i hated that there were various sad but real truths about friendship presented, especially toward the end and especially about how you made a friendship last or not. in my own reality, i have had friends and many of them have drifted away. maybe because of my effort or lack of it, and theirs, too. maybe because of age, of growing up. i know, there should be no excuses. but it happens in reality: not all happy friendships last. i hated that i am wishing that i could have the kind of friendship, or family, the gang in the show had.

i hated that the finale made me cry the most (and now, dawson’s creek’s finale comes second). i hated that lily did that, or how allyson hannigan made it look like real sadness and tears when she and ted did that E.T. goodbye and when she gave that ted’s-wedding-eve speech making me forget for a second how i hated how the wedding gown was so unflattering on the Mother. i couldn’t stop my tears even at the end where the younger selves of the cast were run down. oh, barney, i mean NPH, looked so young in blonde and adorable.

most of all, i hated that it will take a while before another show of this calibre comes out, before another one hooks me again and makes me laugh and cry at the same time. perhaps, the kind of friendship depicted in the series would never be duplicated because the kind most of us have today and most of our children might have in the future would be facebook-or-Internet-based, with less-to-none interaction and with self-serving purposes at most points.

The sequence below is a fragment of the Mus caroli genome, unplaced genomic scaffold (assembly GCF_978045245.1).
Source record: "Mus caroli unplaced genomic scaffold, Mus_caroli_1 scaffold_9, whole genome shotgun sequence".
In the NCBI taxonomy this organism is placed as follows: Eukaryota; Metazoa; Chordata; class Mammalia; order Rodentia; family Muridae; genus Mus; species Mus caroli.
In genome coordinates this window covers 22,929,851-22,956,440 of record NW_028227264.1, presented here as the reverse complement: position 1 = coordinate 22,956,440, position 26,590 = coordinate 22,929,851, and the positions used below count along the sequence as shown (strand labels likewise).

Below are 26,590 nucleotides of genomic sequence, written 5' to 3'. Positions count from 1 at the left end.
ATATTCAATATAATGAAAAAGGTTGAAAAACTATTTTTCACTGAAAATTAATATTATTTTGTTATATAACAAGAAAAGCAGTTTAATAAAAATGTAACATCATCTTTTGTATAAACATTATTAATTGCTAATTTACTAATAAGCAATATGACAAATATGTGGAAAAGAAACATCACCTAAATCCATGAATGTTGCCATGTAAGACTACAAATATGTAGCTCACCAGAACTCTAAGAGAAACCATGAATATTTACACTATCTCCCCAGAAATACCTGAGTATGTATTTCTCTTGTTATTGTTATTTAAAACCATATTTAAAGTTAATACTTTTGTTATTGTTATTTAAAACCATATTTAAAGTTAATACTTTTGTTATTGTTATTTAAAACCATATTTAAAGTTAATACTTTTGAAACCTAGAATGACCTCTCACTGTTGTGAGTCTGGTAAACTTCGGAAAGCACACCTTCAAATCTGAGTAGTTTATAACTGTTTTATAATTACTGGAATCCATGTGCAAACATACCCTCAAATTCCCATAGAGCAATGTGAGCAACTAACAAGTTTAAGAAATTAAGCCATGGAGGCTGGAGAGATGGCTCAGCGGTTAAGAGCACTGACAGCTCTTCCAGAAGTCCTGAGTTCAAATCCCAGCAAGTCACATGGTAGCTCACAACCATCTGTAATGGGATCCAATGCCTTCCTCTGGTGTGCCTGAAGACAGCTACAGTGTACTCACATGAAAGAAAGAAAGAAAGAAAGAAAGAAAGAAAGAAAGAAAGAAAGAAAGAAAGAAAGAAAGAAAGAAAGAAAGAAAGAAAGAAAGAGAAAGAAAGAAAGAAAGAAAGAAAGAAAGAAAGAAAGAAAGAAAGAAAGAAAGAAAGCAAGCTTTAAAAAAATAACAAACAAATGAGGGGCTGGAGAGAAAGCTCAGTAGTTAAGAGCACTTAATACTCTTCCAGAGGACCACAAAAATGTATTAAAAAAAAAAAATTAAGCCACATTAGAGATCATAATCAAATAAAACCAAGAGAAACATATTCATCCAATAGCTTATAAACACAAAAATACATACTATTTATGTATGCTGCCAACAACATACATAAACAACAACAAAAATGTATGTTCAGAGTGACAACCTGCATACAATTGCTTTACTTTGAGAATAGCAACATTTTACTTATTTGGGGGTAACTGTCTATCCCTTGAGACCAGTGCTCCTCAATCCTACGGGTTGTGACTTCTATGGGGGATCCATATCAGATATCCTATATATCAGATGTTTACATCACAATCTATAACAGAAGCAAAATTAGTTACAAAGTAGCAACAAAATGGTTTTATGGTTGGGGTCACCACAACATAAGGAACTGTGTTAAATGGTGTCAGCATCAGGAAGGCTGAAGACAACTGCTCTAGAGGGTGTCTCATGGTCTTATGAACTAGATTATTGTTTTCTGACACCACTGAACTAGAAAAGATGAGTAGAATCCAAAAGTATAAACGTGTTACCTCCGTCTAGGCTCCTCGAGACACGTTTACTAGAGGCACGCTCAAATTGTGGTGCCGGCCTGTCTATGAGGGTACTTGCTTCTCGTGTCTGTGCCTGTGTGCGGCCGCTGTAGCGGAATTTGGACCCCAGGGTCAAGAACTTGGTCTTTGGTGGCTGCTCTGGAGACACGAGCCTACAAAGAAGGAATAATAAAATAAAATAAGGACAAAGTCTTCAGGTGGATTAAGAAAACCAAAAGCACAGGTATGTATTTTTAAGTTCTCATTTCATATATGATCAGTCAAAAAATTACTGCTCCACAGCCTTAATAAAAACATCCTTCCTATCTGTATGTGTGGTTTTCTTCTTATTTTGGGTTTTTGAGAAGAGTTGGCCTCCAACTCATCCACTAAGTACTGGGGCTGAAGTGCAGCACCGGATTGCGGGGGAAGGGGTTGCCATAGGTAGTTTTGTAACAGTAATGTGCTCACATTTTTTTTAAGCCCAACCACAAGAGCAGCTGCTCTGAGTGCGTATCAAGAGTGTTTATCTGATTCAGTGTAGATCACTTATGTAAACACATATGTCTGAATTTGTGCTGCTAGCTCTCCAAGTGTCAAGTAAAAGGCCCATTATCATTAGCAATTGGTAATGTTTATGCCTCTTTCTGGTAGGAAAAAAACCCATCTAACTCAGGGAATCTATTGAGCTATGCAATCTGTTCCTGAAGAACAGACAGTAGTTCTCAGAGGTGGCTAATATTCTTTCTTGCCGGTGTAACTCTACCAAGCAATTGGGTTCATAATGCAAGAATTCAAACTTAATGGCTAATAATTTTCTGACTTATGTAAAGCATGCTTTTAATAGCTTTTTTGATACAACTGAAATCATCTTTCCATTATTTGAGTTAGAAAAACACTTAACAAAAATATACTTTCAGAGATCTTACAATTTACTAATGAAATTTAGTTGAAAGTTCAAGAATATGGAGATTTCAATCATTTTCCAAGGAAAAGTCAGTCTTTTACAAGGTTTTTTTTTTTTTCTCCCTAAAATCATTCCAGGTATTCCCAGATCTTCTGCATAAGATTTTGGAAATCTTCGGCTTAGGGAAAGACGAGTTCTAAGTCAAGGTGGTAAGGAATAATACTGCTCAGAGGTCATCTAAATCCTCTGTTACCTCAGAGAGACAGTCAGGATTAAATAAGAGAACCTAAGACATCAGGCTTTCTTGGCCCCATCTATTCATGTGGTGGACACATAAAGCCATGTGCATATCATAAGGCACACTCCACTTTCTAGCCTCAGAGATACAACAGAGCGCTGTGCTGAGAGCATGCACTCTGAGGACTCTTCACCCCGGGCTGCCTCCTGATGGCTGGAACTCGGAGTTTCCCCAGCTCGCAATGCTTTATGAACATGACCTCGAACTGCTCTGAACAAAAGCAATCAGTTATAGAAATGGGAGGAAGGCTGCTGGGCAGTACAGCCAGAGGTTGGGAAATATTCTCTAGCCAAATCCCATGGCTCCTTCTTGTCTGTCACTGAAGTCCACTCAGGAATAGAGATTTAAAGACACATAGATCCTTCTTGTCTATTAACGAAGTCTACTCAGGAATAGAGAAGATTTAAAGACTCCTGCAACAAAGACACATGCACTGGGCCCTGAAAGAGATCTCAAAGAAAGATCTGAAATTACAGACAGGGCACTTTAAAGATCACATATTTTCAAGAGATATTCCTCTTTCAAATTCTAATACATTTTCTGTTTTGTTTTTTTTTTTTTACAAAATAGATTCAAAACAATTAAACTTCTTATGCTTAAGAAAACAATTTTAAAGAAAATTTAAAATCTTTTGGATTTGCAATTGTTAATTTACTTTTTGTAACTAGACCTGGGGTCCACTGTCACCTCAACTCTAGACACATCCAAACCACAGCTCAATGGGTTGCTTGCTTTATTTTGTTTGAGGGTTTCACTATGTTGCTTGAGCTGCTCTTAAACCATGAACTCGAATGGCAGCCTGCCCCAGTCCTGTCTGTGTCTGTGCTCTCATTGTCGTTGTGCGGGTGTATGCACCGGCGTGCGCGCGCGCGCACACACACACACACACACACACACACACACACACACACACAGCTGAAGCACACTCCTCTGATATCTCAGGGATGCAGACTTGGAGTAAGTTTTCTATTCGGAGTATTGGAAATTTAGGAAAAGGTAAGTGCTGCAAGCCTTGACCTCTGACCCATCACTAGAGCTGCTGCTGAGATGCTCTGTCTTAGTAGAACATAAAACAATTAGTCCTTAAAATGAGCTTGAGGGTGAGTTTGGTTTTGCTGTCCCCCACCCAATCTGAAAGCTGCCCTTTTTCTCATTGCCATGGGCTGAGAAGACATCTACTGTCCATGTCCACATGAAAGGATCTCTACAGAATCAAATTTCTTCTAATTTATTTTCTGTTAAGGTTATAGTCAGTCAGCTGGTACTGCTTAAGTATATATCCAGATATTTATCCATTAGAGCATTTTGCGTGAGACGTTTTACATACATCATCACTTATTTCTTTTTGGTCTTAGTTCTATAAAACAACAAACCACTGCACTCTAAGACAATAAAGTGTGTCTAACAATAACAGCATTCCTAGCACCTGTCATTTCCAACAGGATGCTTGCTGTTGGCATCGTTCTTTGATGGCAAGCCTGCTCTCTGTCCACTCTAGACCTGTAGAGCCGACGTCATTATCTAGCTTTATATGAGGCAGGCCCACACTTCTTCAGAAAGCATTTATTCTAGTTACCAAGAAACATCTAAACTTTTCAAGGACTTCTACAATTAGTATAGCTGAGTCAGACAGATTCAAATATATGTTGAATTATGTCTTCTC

no matter how much i hated this nostalgic feeling though, i am still glad i’ve met this show. it wasn’t as exciting and story-worthy meeting to tell my future kids about, but i can tell them “you know kids, in my generation, i knew this group of friends that has stayed in my memory, and this is how their story goes…” but of course, i am betting on whether kids could still be fooled to have a sit-down talk with their parents at that time and age.

all in all, as lily put it, “Thank God we finally got here.” the finale is not really the ending that we have craved for; it is merely a tribute. we wanted more only because, just like other goodbyes, it’s hard to let go, or we (including the writers) don’t exactly know how, especially of something good and happy. but the last episode’s title sums all that is about “how i met your mother” and the kind of experience it brought us along with the lessons and gags: it definitely “lasts forever.”





(P.S. Favorite moment from the show is still “Highway to Hell” Season 8 episode, when Ted surprises Robin with dancing and singing christmas lights. Very emotional ep. I included a video of it in my previous post, but the video apparently got deleted because of YouTube’s copyright rules. Here’s another link but unclear: Want to share, too, your favorite moment in the entire show or in the finale?)


The Lonely